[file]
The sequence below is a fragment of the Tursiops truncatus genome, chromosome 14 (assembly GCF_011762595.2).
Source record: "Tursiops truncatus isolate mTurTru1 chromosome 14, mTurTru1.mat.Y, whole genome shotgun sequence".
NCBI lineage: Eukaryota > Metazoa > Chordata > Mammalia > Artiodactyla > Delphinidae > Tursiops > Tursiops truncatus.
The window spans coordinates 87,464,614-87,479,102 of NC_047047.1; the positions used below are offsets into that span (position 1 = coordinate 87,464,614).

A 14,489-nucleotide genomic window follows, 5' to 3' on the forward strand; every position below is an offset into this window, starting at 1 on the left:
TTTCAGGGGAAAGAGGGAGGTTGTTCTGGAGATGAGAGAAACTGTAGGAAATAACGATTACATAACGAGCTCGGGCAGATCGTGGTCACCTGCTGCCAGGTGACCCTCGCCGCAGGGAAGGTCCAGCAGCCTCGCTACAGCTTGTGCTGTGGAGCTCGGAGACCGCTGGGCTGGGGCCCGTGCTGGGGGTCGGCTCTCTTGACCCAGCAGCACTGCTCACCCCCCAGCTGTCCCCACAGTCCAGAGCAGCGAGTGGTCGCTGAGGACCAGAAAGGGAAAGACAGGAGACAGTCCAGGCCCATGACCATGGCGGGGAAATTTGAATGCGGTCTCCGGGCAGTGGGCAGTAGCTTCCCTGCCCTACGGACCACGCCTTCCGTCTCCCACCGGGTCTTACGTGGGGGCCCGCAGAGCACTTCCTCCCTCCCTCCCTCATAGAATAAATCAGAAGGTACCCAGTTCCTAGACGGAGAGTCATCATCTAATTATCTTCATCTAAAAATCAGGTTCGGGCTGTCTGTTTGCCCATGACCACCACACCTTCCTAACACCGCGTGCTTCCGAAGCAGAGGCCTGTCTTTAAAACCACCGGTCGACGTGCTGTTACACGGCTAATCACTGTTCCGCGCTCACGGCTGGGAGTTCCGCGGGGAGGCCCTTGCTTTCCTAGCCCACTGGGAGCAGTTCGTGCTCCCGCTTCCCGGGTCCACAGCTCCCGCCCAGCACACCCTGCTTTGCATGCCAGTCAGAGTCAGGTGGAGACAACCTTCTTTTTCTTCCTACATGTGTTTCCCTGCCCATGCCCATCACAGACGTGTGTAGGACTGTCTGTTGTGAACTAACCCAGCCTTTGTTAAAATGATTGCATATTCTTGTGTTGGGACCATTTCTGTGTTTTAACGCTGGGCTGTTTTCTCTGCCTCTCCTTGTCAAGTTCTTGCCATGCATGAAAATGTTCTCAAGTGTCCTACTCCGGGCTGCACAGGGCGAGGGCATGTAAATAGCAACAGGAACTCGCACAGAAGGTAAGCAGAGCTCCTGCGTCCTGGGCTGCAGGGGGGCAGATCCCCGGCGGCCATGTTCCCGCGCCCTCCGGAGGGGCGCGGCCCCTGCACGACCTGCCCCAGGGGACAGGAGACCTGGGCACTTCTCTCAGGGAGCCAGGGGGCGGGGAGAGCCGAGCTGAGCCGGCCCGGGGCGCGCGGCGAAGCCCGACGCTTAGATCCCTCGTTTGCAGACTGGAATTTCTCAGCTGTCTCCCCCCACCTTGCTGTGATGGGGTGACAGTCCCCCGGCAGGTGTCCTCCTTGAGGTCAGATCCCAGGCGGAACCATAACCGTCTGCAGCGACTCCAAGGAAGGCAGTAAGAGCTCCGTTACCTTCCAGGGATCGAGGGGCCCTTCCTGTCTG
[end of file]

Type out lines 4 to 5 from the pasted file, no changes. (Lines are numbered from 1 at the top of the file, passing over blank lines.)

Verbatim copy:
The window spans coordinates 87,464,614-87,479,102 of NC_047047.1; the positions used below are offsets into that span (position 1 = coordinate 87,464,614).

A 14,489-nucleotide genomic window follows, 5' to 3' on the forward strand; every position below is an offset into this window, starting at 1 on the left: